For as long as I can remember I had always wanted to be a mother. When the doctors told me that I only had a fifty-percent chance of having a child, I could not imagine my life without children. So when I found out I was pregnant, I was elated. Wanting this baby so badly, I was afraid throughout the pregnancy that something would happen. Like so many other expectant mothers, there were countless times I prayed: Lord, please help me to deliver a healthy baby.
The night my daughter was born, I was so excited I couldn’t sleep. Placing my finger inside of her little hand, she grasped a hold of it as if she would never let go. In that moment I could not have imagined that someday she actually would. When I looked deep into her slate blue eyes, trying to catch a glimpse of who she was, I saw instead possibilities as vast as the universe itself. Deserving the best I could give to her, there were countless times thereafter I prayed: Lord, help me to be a good mother to my little girl.
Soon she was pulling herself up and holding onto the furniture. With our arms reaching out to one another, she put one foot in front of the other. When she toppled over, I was there to catch her. Only the first of many steps she would take in her life, I realized I could not always be there when she stumbled and fell. After she had drifted off to sleep at night, I would often stand at her bedside and listen to the reassuring sound of her rhythmic breathing. On countless nights I prayed: Lord, help me keep my daughter safe.
The early years passed quickly and it was time for her to go to school. Dressed in her favorite outfit and a new pair of shoes, she clutched her lunchbox in one hand and my own in the other. With one last embrace I assured her I would be there at the end of the day. Knowing that school had a lot to teach her but that I did as well, leaving school that day and countless other days I prayed: Lord, help me to teach her the many important things she needs learn in her life.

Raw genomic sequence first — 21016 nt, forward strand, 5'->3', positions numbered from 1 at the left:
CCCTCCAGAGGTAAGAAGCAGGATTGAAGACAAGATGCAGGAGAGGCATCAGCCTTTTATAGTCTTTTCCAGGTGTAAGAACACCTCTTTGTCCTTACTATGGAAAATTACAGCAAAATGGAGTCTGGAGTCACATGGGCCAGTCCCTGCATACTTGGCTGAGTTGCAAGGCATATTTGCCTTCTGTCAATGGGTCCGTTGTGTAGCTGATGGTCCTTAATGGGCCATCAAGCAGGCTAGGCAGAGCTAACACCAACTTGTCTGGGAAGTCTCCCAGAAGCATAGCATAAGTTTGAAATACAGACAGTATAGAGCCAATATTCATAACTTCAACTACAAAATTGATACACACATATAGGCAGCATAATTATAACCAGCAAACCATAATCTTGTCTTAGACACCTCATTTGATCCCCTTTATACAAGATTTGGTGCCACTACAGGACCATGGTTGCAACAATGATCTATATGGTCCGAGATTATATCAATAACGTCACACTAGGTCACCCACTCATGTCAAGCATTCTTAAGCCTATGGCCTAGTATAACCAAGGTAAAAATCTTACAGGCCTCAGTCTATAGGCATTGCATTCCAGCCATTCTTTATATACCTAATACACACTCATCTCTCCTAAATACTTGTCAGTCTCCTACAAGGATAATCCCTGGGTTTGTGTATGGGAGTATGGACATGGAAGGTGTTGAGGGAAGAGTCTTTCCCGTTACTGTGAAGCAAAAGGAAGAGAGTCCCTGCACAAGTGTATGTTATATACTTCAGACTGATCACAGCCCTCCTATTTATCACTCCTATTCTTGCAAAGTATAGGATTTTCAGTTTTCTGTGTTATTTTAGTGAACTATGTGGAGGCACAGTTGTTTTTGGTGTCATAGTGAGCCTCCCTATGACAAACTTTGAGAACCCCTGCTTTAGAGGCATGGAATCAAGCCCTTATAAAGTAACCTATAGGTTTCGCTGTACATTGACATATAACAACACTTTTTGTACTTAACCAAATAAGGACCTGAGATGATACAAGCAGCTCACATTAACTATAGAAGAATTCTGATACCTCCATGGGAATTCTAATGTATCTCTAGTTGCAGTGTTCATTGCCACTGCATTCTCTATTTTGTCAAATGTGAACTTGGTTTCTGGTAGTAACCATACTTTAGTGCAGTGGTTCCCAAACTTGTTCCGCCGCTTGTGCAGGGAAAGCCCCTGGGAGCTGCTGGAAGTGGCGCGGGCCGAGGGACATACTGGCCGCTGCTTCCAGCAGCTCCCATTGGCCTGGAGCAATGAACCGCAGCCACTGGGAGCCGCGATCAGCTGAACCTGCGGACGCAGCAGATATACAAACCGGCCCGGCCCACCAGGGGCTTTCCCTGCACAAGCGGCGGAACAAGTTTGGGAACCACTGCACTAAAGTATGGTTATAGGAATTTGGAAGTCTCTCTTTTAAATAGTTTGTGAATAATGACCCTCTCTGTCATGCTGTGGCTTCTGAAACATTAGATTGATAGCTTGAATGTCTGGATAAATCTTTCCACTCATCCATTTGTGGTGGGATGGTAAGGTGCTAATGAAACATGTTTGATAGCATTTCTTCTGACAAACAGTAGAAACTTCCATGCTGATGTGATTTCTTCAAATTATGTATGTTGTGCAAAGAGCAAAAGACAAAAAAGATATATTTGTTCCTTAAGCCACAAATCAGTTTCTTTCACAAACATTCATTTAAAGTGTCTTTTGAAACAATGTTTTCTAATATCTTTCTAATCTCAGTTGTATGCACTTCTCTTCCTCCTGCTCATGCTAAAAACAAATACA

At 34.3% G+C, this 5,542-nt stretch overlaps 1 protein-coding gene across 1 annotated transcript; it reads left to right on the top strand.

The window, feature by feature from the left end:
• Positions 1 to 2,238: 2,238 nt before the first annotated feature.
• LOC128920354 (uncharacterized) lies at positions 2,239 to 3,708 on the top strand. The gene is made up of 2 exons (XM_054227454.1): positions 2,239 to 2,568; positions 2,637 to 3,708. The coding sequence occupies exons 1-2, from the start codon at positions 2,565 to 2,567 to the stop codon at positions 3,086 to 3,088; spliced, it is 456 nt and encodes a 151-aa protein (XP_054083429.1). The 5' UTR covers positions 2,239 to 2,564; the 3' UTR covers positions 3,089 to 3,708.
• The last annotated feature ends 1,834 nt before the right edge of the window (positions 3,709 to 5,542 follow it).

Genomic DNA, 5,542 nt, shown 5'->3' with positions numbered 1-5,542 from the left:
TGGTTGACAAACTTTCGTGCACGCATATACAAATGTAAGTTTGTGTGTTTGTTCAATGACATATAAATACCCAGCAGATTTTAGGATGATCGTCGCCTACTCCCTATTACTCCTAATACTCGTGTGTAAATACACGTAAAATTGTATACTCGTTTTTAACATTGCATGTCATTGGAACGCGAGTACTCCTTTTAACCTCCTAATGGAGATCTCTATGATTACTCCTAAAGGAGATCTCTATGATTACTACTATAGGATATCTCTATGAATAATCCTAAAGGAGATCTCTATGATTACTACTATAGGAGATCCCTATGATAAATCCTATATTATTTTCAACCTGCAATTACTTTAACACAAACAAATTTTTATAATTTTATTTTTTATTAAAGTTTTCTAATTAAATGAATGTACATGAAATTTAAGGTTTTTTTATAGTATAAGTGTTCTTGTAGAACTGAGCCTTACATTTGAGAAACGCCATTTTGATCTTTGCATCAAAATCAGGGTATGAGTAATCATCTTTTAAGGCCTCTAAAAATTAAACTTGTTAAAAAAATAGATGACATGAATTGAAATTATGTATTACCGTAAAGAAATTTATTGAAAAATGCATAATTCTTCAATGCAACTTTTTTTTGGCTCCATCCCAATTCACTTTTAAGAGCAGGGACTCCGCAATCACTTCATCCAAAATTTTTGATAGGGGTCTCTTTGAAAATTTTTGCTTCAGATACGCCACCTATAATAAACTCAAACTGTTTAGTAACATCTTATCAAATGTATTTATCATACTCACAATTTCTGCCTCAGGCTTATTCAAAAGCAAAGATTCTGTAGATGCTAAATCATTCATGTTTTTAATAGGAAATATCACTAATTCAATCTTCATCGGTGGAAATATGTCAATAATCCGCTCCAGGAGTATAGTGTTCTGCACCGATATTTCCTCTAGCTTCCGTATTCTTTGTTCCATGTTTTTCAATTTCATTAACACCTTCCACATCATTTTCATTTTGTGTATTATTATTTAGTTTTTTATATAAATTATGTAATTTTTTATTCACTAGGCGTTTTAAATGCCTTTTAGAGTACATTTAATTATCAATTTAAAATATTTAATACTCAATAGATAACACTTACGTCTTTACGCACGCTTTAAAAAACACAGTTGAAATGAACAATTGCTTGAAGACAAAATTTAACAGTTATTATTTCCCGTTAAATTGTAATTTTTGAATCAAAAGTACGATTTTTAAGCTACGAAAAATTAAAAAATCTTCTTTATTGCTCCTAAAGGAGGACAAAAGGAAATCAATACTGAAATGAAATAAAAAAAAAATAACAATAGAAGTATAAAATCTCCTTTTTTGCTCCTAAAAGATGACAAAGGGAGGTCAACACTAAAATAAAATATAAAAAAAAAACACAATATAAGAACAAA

When it was time for her to go away to college, I was as excited for her as she was. After setting up her room with all the “essentials” of dorm life, she walked me to my car. We hugged and said good bye. But the moment she turned and began to walk away, the tears seemed to come out of nowhere. In that moment I prayed the first of countless such prayers: Lord, help her to make good decisions on her own.
Two years after graduating from college my daughter was happily married and living across town. But last week she and her husband packed up their life here to move halfway across the country. Saying good bye to my daughter was extremely hard. Any hope of parting without tears quickly proved futile.
“I’m sorry, Mommy,” she said as we held on to each other and sobbed.
“Its O.K. honey,” I told her.
“I know how hard this is on you, Mom. I’m so sorry to be hurting you.”
“It’s all right; really, I don’t want you to feel guilty.” Feeling the weight of the guilt she carried, I needed to let her go. Calming our sobs we managed to part with a smile.
As I drove away my tears returned with a vengeance. This time I prayed:
Lord, all I have ever wanted is what is best for my daughter. Now she is moving far away and my heart is breaking. I don’t want her to go, but I have learned over the years that I cannot always know what is best for her, but that you do. Lord, I put my trust in you.
There was a moment that night when we said good bye that I looked into her eyes and saw the truth that I have always known was there. I saw that our hearts are connected, and that they always would be. Even though there will be many miles between us, nothing can come between the closeness the two of us share. We have been blessed with a special kind of love—a mother-daughter love.
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